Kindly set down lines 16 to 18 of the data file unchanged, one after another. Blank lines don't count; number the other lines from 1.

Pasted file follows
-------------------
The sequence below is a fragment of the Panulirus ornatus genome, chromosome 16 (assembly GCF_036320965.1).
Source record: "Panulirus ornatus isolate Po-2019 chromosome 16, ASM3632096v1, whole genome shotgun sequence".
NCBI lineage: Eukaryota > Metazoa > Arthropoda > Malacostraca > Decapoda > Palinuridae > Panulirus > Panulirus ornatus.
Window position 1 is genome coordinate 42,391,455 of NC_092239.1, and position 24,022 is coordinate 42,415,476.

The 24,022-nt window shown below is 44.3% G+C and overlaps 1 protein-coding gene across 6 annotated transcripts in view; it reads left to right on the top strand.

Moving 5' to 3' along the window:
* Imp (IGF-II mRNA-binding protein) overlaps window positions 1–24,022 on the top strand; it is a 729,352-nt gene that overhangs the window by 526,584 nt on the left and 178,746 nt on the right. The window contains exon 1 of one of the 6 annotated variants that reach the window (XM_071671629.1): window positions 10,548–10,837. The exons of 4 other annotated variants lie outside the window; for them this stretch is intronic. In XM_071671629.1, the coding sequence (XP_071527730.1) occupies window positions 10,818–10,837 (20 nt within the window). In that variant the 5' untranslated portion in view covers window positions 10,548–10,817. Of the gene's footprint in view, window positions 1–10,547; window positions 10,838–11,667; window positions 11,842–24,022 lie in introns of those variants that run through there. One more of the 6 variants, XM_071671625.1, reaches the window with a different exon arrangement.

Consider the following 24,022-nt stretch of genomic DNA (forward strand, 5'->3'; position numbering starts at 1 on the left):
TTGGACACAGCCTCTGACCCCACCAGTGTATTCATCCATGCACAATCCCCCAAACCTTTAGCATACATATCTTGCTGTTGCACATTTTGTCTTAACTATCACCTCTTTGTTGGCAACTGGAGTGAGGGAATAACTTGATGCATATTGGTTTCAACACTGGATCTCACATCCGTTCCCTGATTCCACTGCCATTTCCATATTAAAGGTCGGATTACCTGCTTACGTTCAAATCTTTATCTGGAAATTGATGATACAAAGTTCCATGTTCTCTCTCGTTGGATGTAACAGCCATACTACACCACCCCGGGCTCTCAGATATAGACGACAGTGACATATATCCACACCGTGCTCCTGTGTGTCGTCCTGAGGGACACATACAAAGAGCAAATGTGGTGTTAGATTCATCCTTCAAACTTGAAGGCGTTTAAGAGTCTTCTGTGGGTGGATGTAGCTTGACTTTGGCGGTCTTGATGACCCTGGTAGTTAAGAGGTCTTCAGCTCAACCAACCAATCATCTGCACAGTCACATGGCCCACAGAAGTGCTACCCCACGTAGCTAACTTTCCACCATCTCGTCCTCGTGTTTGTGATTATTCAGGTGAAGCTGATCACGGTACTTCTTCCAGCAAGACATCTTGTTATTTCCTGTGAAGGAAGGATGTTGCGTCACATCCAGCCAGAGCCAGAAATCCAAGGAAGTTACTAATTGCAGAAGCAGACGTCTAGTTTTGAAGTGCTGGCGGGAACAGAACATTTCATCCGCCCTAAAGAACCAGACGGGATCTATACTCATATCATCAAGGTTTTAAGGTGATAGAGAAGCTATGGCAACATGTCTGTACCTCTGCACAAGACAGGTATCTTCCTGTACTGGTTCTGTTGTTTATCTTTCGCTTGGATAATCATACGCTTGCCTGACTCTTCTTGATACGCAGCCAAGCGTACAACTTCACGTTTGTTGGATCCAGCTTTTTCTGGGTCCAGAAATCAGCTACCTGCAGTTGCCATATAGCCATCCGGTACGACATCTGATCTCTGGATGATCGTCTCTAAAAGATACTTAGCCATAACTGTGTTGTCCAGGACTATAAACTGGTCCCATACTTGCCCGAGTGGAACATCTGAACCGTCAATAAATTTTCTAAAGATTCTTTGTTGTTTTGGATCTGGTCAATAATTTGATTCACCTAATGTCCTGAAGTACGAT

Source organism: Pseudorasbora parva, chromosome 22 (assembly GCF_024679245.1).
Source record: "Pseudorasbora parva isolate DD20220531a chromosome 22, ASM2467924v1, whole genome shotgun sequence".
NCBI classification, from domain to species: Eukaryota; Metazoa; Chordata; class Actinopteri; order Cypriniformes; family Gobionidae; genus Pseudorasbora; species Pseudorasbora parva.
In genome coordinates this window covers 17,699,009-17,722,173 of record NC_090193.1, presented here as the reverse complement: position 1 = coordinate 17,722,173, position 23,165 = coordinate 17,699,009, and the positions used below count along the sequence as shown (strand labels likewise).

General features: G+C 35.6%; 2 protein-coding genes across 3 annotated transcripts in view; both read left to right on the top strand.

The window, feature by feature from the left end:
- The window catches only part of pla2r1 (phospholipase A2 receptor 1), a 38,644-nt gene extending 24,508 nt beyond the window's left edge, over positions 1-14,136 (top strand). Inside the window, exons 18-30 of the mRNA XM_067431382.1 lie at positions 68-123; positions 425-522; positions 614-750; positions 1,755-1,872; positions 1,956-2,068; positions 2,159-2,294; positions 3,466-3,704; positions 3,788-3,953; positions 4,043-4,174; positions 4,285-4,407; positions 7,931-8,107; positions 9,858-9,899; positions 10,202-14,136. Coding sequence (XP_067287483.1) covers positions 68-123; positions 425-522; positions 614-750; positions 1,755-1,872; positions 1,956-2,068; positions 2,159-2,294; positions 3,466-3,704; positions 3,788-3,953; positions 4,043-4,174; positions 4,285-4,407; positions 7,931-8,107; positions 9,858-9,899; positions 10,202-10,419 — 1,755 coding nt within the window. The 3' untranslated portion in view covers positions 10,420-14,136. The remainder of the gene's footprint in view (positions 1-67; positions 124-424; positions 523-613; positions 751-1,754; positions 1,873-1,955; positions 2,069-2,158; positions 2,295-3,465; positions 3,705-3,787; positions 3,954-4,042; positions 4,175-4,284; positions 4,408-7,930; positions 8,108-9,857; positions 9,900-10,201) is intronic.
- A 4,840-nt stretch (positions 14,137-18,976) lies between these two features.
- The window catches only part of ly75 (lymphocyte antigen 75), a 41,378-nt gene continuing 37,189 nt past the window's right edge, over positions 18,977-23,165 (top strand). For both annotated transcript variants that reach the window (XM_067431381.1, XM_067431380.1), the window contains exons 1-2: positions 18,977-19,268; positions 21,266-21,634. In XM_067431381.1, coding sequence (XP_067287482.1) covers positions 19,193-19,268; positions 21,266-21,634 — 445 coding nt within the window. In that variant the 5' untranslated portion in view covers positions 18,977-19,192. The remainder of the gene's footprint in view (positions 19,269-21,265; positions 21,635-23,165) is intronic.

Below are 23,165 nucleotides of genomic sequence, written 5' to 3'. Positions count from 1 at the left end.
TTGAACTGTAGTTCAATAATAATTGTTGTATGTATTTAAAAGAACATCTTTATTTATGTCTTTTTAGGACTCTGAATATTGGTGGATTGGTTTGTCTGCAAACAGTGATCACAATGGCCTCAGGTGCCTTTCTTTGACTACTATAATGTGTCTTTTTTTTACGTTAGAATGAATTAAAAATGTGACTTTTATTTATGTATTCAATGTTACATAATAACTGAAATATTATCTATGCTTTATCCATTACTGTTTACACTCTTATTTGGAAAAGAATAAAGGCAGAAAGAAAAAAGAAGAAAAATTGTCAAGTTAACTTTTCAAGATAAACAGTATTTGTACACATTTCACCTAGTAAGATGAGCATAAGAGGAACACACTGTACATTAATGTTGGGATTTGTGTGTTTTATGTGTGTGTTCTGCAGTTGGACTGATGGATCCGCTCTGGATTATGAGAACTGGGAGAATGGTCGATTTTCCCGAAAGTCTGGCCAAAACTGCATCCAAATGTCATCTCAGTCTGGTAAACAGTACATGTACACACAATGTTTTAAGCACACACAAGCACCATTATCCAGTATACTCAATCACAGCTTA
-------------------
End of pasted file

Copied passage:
- The window catches only part of pla2r1 (phospholipase A2 receptor 1), a 38,644-nt gene extending 24,508 nt beyond the window's left edge, over positions 1-14,136 (top strand). Inside the window, exons 18-30 of the mRNA XM_067431382.1 lie at positions 68-123; positions 425-522; positions 614-750; positions 1,755-1,872; positions 1,956-2,068; positions 2,159-2,294; positions 3,466-3,704; positions 3,788-3,953; positions 4,043-4,174; positions 4,285-4,407; positions 7,931-8,107; positions 9,858-9,899; positions 10,202-14,136. Coding sequence (XP_067287483.1) covers positions 68-123; positions 425-522; positions 614-750; positions 1,755-1,872; positions 1,956-2,068; positions 2,159-2,294; positions 3,466-3,704; positions 3,788-3,953; positions 4,043-4,174; positions 4,285-4,407; positions 7,931-8,107; positions 9,858-9,899; positions 10,202-10,419 — 1,755 coding nt within the window. The 3' untranslated portion in view covers positions 10,420-14,136. The remainder of the gene's footprint in view (positions 1-67; positions 124-424; positions 523-613; positions 751-1,754; positions 1,873-1,955; positions 2,069-2,158; positions 2,295-3,465; positions 3,705-3,787; positions 3,954-4,042; positions 4,175-4,284; positions 4,408-7,930; positions 8,108-9,857; positions 9,900-10,201) is intronic.
- A 4,840-nt stretch (positions 14,137-18,976) lies between these two features.
- The window catches only part of ly75 (lymphocyte antigen 75), a 41,378-nt gene continuing 37,189 nt past the window's right edge, over positions 18,977-23,165 (top strand). For both annotated transcript variants that reach the window (XM_067431381.1, XM_067431380.1), the window contains exons 1-2: positions 18,977-19,268; positions 21,266-21,634. In XM_067431381.1, coding sequence (XP_067287482.1) covers positions 19,193-19,268; positions 21,266-21,634 — 445 coding nt within the window. In that variant the 5' untranslated portion in view covers positions 18,977-19,192. The remainder of the gene's footprint in view (positions 19,269-21,265; positions 21,635-23,165) is intronic.